In an interview with ‘El Pais’, the famous world chess champion Garry Kasparov provided one of the most important hints to tackle the trend of disinformation campaigns: the formation of critical and well-informed societies. It is a process that inevitably implies investing more in education.
Most researchers on the topic of disinformation in modern societies agree that the best tool to fight against it is to strengthen the education and critical thinking of the people. Diego Rubio concludes that ignorance and oblivion are the compost where lies in politics grow. Hence, education is called upon to play a key role in facing the post-truth era.
Nowadays, however, a humanist education which helps identify lies, is not always accessible to the vast majority of people. José Carlos Ruiz, in his book ‘The Art of Thinking’, affirms that reflection has been replaced by the dictatorship of action and urges to revive critical thoughts. He continued adding that learning to think is the same as to trigger correctly two mechanisms that work quite well together when analyzing an issue or making a decision: reason and feeling.
The endeavor will have to be lasting in time, since changing perceptions, attitudes and, ultimately, behavior is the effort of a generation. Only then the battlefield of information can be levelled to subsequently win the battle of ideas.
But history teaches us that Sparta needed its walls. If information harassment or disinformation turns information into a new weapon, that is to say into an instrument used to attack or defend, and if such disinformation is intrinsically intentional, we could be facing activities that may pose a real threat to national security, putting at risk goods and rights that should be legally protected.
Perhaps the time has come to open a serene and calm debate to assess the need to provide a legal framework for the issue of disinformation, as it has become one of the problems that generates more uncertainty. To do this, it is necessary to judge whether legally protected assets are being jeopardized and, if necessary, set limits to prevent States from falling into the hands of powerful tycoons, ruthless terrorists or other criminal groups.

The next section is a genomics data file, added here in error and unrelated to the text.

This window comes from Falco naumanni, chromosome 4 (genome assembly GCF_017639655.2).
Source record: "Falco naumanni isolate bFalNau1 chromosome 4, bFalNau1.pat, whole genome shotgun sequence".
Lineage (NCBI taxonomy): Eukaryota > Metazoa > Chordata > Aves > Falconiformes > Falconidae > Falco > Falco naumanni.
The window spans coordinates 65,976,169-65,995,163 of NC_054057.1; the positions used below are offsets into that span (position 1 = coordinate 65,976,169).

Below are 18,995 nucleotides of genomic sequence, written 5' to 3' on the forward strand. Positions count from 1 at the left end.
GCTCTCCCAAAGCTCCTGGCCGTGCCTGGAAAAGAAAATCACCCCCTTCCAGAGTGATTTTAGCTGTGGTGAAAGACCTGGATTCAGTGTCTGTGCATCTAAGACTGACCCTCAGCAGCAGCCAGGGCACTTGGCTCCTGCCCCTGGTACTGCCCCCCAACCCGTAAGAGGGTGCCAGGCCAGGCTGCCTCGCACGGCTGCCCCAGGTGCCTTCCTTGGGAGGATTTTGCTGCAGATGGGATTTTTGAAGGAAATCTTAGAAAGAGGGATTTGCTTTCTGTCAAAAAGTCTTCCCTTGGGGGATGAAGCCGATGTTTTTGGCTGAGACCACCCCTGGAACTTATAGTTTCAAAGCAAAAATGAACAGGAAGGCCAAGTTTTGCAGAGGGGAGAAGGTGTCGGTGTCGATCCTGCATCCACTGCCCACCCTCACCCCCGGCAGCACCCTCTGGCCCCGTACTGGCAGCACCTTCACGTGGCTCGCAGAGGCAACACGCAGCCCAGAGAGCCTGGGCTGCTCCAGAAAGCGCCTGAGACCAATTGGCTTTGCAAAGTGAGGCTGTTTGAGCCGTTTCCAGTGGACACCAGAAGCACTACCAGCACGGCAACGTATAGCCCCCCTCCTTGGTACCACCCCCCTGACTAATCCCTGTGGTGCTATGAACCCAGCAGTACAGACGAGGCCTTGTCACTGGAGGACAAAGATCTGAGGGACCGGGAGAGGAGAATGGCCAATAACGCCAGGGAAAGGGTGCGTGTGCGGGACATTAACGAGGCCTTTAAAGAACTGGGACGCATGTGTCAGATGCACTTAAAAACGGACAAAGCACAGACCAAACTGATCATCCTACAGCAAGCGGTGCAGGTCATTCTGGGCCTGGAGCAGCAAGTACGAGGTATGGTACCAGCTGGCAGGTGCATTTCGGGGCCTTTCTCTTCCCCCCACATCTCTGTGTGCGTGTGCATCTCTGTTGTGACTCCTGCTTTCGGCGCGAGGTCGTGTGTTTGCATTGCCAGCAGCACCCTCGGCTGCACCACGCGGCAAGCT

At national level, the Director of the National Intelligence Center said some time ago before the Joint Congress-Senate Committee of National Security, that Spain was ready to counter any cyberattack during the election process, although we were never exempt from fake news or any other type of harmful external influence. In that same appearance he explained that in a short period of time the National Cybersecurity Operations Center will be fully operational.
The creation of this center, as part of the National Security System, probably responds to the recommendations issued by the European Union to fight disinformation. However, addressing disinformation operations from a cybersecurity perspective could prove to be a limited response.
A report published by the ‘Rand Corporation’ recommends to adopt holistic, comprehensive and interconnected responses and avoid fragmentary and incomplete efforts. According to this report, most of the solutions provided by the States are developed in an uncoordinated way, and in some cases even without any kind of connection between the different organizations concerned. These solutions will never be really effective when it comes to tackling this trend.
Contrary to what one might think, we are not confronted by an insuperable situation. Both Germany and France have dealt with these information operations with effective responses based on a precise understanding of the environment and the threat. For these countries, it is an essential condition to flee from partial solutions that, by definition, will be slow or ineffective responses based on models from bygone times.
 Aitor Hernández “El genio matemático de Macron: Temo más a las fake news que a un robot asesino”. El Mundo (2018). Available in: https://www.elmundo.es/papel/historias/2018/12/29/5c266777fc6c8345148b468f.html
 Guillermo Arena “Nuevas narrativas. Los secretos de los cuentistas del siglo XXI” El País (2018). Available in: https://retina.elpais.com/retina/2018/11/19/tendencias/1542638174_916044.html